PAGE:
Mrs


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Miss Right

The perfect or most suitable woman to be in a relationship with or to marry. If you're waiting for Miss Right to just appear in your life, you're never going to find someone you'll be happy with. You have to get out there and give people a chance! After my last relationship ended, I decided to stop looking for Ms. Right and focus on other priorities in my life.
See also: miss, right

Mrs. Grundy

One who strongly values traditional propriety. In the Thomas Morton play Speed the Plough, Mrs. Grundy is a character known for her zeal for proper conduct. You can't wear jeans to this dinner party! Your grandmother will be there, and she is basically Mrs. Grundy!

Mrs. Astor's pet horse

old-fashioned Someone dressed or decorated very ostentatiously; someone who is particularly pretentious or showy in appearance. The "Mrs. Astor" in the phrase refers to American financier William Astor's wife Caroline, a legendary 19th-century New York City socialite known for her lavish parties. Look at her swanning about in all her furs and jewelry, like Mrs. Astor's pet horse.
See also: horse, pet

Mrs. Astor's plush horse

old-fashioned Someone dressed or decorated very ostentatiously; someone who is particularly pretentious or showy in appearance. The "Mrs. Astor" in the phrase refers to American financier William Astor's wife Caroline, a legendary 19th-century New York City socialite known for her lavish parties. Look at her swanning about in all her furs and jewelry, like Mrs. Astor's plush horse.
See also: horse

Mr./Ms./Mrs. Moneybags

A humorous nickname for an excessively or extravagantly wealthy person. Look at Mr. Moneybags over here, booking a first-class plane ticket. Can't fly coach like the rest of us bums, eh Jerry? Hey, Ms. Moneybags—not all of us can afford to eat at such an expensive restaurant!
See also: Moneybag

go see Mrs. Murphy

euphemism, old-fashioned To go to the bathroom to use the toilet. Excuse me, I need to go see Mrs. Murphy for a moment. A: "Where's John?" B: "He just went to see Mrs. Murphy, should be back soon."
See also: go, Murphy, see

going to see Mrs. Murphy

euphemism, old-fashioned Going to the bathroom to use the toilet. Excuse me, I'm just going to see Mrs. Murphy for a moment. A: "Where's John?" B: "He's going to see Mrs. Murphy, should be back soon."
See also: going, Murphy, see

visit Mrs. Murphy

euphemism, old-fashioned To go to the bathroom to use the toilet. Excuse me, I need to visit Mrs. Murphy for a moment. A: "Where's John?" B: "He just had to visit Mrs. Murphy, should be back soon."
See also: Murphy, visit

visiting Mrs. Murphy

euphemism, old-fashioned Going to the bathroom to use the toilet. Excuse me, I'm just visiting Mrs. Murphy for a moment. A: "Where's John?" B: "He's visiting Mrs. Murphy, should be back soon."
See also: Murphy, visit

Mrs. Murphy

n. a bathroom. Whose turn is it at Mrs. Murphy’s?
See also: Murphy

Mrs. Astor's plush horse

Ostentatious. Mrs. William Astor, the leader of New York society at the end of the 19th century, was not one to spare any expense in clothing, furnishings, or other accoutrements of the Good Life (so much for the idea of quiet old money). Her appearance and her gala parties were so sumptuous and well-known that anyone who appeared dolled up beyond normal was ridiculed as “Astor's plush [or pet] horse,” as if the formidable Mrs. A had lavished her wealth on that person as she would on a favorite plaything.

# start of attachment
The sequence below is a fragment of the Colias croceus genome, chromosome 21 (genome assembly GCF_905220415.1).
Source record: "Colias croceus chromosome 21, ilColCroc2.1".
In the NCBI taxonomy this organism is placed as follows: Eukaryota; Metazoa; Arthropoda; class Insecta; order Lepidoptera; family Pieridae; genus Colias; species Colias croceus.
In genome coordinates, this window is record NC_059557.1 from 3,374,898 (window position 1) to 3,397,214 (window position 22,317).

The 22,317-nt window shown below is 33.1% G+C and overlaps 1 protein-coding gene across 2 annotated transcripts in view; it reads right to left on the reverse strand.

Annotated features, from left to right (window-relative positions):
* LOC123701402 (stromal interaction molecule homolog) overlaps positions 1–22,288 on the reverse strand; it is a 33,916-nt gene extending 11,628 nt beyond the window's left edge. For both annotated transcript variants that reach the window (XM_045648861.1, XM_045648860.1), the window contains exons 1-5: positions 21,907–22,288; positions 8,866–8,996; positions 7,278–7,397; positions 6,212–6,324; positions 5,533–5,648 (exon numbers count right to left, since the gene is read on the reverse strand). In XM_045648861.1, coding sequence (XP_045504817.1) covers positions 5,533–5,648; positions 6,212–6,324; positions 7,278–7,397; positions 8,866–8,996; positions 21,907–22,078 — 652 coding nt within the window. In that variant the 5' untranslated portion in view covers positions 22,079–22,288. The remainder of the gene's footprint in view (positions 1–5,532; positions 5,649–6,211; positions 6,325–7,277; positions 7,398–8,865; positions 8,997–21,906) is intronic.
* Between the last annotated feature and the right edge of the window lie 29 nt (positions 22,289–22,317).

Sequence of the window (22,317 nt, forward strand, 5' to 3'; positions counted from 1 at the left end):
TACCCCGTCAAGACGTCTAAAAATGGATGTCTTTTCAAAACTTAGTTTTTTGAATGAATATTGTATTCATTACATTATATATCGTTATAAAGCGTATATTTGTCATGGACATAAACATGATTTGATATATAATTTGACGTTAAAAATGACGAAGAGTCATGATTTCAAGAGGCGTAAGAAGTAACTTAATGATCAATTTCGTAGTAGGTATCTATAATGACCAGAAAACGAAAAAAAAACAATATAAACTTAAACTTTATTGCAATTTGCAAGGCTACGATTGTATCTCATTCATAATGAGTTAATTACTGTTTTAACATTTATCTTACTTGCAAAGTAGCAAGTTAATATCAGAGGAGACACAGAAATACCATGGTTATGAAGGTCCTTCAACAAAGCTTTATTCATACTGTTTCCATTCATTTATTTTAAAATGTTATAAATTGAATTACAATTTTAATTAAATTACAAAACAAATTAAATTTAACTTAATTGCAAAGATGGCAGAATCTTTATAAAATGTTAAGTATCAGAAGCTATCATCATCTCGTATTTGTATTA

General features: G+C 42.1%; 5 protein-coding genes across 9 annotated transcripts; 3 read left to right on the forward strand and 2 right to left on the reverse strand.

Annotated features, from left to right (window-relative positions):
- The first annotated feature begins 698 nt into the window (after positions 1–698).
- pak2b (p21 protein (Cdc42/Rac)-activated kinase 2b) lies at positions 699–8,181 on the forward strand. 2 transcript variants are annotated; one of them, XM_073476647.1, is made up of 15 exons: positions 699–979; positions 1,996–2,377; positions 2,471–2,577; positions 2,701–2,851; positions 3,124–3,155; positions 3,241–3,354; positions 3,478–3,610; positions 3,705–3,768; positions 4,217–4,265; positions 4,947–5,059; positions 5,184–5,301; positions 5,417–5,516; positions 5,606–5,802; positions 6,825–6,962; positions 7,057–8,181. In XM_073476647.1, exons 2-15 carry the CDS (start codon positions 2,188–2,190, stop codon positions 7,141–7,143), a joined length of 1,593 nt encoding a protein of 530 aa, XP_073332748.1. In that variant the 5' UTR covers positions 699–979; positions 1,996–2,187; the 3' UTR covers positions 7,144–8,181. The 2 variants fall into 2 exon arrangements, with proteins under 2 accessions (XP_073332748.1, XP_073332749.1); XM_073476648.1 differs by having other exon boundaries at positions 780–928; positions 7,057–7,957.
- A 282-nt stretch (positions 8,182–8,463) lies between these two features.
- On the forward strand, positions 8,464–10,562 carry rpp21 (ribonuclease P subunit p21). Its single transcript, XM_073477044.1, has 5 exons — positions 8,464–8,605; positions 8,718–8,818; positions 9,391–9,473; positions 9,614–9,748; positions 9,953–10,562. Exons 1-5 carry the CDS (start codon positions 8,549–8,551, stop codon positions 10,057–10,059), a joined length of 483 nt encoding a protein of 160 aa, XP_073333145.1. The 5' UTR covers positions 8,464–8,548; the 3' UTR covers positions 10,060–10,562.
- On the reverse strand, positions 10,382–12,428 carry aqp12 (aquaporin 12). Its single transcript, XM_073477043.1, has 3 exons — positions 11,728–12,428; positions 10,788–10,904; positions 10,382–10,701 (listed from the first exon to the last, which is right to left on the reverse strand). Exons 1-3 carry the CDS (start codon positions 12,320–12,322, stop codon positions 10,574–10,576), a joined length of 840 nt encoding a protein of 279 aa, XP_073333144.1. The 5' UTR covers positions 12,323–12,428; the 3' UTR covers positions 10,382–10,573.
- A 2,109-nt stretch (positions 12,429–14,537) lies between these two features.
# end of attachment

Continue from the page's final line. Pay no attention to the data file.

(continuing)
See also: horse
References in classic literature ?
'I think you ought to see him,' replied Mrs. Cluppins.
'I think two witnesses would be more lawful,' said Mrs. Sanders, who, like the other friend, was bursting with curiosity.
'Perhaps he'd better come in here,' said Mrs. Bardell.
And don't you begin to find it pleasant now,' said Mrs Boffin, once more radiant in her comely way from head to foot, and once more smoothing her dress with immense enjoyment,
'Yes; and it's pleasant to know that you are Mrs Boffin,' said her husband, 'and it's been a pleasant thing to know this many and many a year!' It was ruin to Mrs Boffin's aspirations, but, having so spoken, they sat side by side, a hopelessly Unfashionable pair.
'MY good opinion,' said Mrs Nickleby, and the poor lady exulted in the idea that she was marvellously sly,--'my good opinion can be of very little consequence to a gentleman like Sir Mulberry.'
'Pyke, of what consequence to our friend, Sir Mulberry, is the good opinion of Mrs Nickleby?'
LIZA [speaking with pedantic correctness of pronunciation and great beauty of tone] How do you do, Mrs. Higgins?
MRS. HIGGINS [cordially] Quite right: I'm very glad indeed to see you.
'But, young men,' resumed Mrs Merdle, 'and by young men you know what I mean, my love--I mean people's sons who have the world before them--they must place themselves in a better position towards Society by marriage, or Society really will not have any patience with their making fools of themselves.
'But it is true,' said Mrs Gowan, with a highly moral air.
Mrs. Clements did all in her power to oppose the execution of this hazardous and unaccountable project.
On the journey from London to Hampshire Mrs. Clements discovered that one of their fellow-passengers was well acquainted with the neighbourhood of Blackwater, and could give her all the information she needed on the subject of localities.
'What are the restless wretches doing now?' asked Mrs. Sparsit.
'It is much to be regretted,' said Mrs. Sparsit, making her nose more Roman and her eyebrows more Coriolanian in the strength of her severity, 'that the united masters allow of any such class- combinations.'